#interest only mortgage
Interest-only mortgage problem? The solutions explained
The extent of the looming crisis in interest-only mortgages has been laid bare by the new financial regulator amid warnings that unless it is tackled urgently, mass evictions may follow.
The Financial Conduct Authority (FCA) this week asked mortgage lenders to check whether interest-only customers could pay back their loans and issued guidance for lenders on how to treat interest-only borrowers.
The new City watchdog said more than 2.6 million interest-only mortgages would be due for repayment over the next 30 years, and one in 10 people on these deals had no repayment plan.
Up to 1.3 million borrowers with interest-only loans, which allow borrowers to pay off interest but not the capital until the end of the term, face shortfalls averaging around £72,000, with customers too optimistic about their ability to pay.
Regulators warned that borrowers facing the most urgent problems those whose loans were due to end before 2020 were typically high-income individuals approaching retirement, largely based in southern England.
Martin Wheatley, the FCA’s chief executive, who has previously labelled interest-only mortgages a “ticking time bomb”, said: “By acting now we are aiming to nip this problem in the bud. My advice to borrowers is not to bury your head in the sand take action now.”
Over the next 12 months more than half a million home owners whose loans are due to mature before 2020 will be contacted about their repayment plans.
The Council of Mortgage Lenders said its members would be stepping up contact with borrowers with interest-only loans. “Most people, even if they have not yet done so, have time to plan a satisfactory strategy for when their mortgage reaches maturity,” said Paul Smee, the trade body’s director-general.
Interest-only loans were once hugely popular, as they allowed buyers to borrow more for a given monthly repayment.
They were sold heavily before the credit crisis and accounted for a third of all new mortgages in 2007, but lenders have now largely stopped offering them. There were 811 interest-only mortgage deals available in December 2008, according to Moneysupermarket.com, the comparison service, compared with just 144 now. This reduced competition will inevitably mean higher rates on the remaining deals.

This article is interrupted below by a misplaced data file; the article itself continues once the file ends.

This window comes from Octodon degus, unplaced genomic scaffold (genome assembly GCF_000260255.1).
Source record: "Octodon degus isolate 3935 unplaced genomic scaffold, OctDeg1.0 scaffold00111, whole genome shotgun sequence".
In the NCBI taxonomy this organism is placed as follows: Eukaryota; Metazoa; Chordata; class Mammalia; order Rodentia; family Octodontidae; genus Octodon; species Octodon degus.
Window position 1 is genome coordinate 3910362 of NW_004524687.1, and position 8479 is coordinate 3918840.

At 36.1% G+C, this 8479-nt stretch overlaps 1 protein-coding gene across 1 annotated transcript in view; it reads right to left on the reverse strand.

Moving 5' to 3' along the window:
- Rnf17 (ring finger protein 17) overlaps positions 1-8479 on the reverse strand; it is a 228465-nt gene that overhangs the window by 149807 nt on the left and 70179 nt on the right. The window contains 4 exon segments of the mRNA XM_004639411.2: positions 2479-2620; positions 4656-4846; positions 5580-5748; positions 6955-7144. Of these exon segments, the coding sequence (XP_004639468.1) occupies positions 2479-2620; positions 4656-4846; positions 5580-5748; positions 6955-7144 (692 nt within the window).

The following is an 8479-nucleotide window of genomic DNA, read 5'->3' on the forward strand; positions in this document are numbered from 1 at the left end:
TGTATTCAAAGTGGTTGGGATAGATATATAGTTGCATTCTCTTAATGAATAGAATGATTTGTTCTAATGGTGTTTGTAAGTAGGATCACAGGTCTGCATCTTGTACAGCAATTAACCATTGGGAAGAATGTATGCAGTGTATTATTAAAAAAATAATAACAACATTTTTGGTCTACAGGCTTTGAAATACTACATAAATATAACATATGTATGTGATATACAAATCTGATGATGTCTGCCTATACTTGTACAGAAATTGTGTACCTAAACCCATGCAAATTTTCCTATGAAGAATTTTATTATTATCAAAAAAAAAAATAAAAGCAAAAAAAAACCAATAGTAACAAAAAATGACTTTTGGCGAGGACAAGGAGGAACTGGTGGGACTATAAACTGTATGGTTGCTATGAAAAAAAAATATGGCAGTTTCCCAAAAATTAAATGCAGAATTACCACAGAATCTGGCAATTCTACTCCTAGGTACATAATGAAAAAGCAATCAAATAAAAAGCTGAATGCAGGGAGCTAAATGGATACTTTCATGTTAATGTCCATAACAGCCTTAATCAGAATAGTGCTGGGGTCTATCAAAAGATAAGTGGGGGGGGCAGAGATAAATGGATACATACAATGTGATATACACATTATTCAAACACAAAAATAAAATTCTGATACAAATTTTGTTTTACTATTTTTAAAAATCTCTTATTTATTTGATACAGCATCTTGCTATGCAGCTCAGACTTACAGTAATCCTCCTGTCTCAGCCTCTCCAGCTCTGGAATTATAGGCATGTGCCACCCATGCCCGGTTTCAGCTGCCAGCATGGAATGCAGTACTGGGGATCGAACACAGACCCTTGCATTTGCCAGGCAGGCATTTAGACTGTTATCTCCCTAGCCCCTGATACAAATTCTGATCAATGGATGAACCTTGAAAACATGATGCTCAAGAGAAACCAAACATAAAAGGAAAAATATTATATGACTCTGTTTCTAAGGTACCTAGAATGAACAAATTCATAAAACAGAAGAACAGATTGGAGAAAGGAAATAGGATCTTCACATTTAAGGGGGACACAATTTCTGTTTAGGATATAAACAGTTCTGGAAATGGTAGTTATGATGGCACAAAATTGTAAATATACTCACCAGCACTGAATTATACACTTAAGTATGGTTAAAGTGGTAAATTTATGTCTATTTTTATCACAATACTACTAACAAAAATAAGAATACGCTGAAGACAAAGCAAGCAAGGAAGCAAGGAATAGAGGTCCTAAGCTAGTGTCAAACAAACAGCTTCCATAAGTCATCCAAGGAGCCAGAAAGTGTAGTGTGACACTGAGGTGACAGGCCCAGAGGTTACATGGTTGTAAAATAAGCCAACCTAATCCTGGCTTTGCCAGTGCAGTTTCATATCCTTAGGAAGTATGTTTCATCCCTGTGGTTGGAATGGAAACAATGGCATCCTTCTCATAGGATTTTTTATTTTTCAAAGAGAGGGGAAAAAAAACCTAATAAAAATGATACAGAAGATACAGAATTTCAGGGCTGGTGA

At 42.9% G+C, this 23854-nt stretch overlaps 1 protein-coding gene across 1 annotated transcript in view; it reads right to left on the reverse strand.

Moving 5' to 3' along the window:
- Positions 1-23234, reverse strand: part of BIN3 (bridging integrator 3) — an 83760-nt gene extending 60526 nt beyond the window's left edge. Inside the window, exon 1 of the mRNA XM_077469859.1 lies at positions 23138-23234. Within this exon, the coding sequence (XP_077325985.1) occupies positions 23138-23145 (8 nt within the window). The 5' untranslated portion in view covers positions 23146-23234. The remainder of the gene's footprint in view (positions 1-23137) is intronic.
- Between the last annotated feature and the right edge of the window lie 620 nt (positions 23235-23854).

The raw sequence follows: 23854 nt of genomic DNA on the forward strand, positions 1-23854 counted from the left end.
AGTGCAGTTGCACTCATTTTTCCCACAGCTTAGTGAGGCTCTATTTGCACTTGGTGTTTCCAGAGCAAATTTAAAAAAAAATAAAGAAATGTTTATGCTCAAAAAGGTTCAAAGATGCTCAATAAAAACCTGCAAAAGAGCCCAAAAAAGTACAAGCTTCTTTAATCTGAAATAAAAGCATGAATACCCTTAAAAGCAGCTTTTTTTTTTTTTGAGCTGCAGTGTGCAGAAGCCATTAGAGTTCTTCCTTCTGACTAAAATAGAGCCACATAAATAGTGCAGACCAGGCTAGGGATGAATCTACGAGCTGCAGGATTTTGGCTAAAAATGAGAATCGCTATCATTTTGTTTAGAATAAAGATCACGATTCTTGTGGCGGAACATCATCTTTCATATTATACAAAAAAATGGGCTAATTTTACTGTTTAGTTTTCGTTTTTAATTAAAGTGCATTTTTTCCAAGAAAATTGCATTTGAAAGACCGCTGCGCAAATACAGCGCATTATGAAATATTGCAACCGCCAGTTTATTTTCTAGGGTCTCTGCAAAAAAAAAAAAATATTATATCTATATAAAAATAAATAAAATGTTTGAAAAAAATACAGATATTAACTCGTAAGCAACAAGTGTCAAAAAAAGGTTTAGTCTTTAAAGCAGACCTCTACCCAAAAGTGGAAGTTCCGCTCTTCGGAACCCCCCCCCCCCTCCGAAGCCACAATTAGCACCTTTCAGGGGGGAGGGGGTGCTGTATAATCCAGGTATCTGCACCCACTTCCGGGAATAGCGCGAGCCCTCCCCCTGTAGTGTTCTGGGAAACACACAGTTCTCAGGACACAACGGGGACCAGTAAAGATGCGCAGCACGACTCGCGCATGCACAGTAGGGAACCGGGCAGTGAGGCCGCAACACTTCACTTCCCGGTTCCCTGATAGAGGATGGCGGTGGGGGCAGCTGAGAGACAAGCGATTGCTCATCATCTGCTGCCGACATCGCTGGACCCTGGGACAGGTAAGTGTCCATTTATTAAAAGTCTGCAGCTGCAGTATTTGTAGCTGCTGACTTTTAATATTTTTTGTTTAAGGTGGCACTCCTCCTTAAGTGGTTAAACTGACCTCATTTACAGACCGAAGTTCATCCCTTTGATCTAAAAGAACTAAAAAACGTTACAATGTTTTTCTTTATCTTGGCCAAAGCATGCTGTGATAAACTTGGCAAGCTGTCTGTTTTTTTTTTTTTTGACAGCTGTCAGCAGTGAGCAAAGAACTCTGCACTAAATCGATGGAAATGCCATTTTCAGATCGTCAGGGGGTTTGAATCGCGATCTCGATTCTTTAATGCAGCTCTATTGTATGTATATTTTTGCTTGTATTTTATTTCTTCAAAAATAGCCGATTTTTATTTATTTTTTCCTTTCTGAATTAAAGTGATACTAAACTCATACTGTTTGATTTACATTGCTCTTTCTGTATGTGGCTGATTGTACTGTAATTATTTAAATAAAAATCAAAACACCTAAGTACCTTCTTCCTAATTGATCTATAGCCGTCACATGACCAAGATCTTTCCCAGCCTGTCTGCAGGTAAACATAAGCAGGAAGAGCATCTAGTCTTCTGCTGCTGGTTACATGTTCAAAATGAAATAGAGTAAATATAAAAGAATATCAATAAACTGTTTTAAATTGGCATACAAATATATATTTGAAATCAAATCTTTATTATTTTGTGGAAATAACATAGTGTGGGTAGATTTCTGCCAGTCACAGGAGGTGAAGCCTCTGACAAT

Tighter rules on all home loans will be introduced next April by the FCA, including closer scrutiny of a borrower’s ability to repay the money.
It is thought that, despite the two reports’ findings for the FCA, there is nothing to suggest that interest-only mortgages were widely mis-sold. Only 2.5pc of customers with interest-only mortgages said they were not aware that they needed a repayment plan when they took out the loan and still didn’t have one in place.
The research, which excluded buy-to-let mortgages, uncovered three “peak periods” when interest-only mortgages would mature.
The first spike is in 2017/18, largely as a result of endowment mortgages sold in the Nineties and early years of this Millennium. The other two peaks are in 2027/28 and 2032 and typically include individuals with higher debt levels and low or negative equity in the property.
If you have an interest-only mortgage you should check when the loan is due for repayment and work out how much you will owe, then calculate how much you need to save each month (the government-backed Money Advice Service has a calculator at moneyadviceservice.org).
Mortgage experts said those worried about repaying their interest-only mortgage should ideally switch to a repayment loan, where borrowers pay off the interest and the amount borrowed, known as the capital, over the course of the term. However, switching to a repayment mortgage will increase monthly payments.
A £50,000 mortgage at 3pc interest will have interest-only monthly payments of £125, which will increase to £898 if you switch to a repayment loan and aim to pay it off in five years, according to SPF Private Clients, the mortgage broker. To repay the loan in 10 years would mean monthly payments of £485.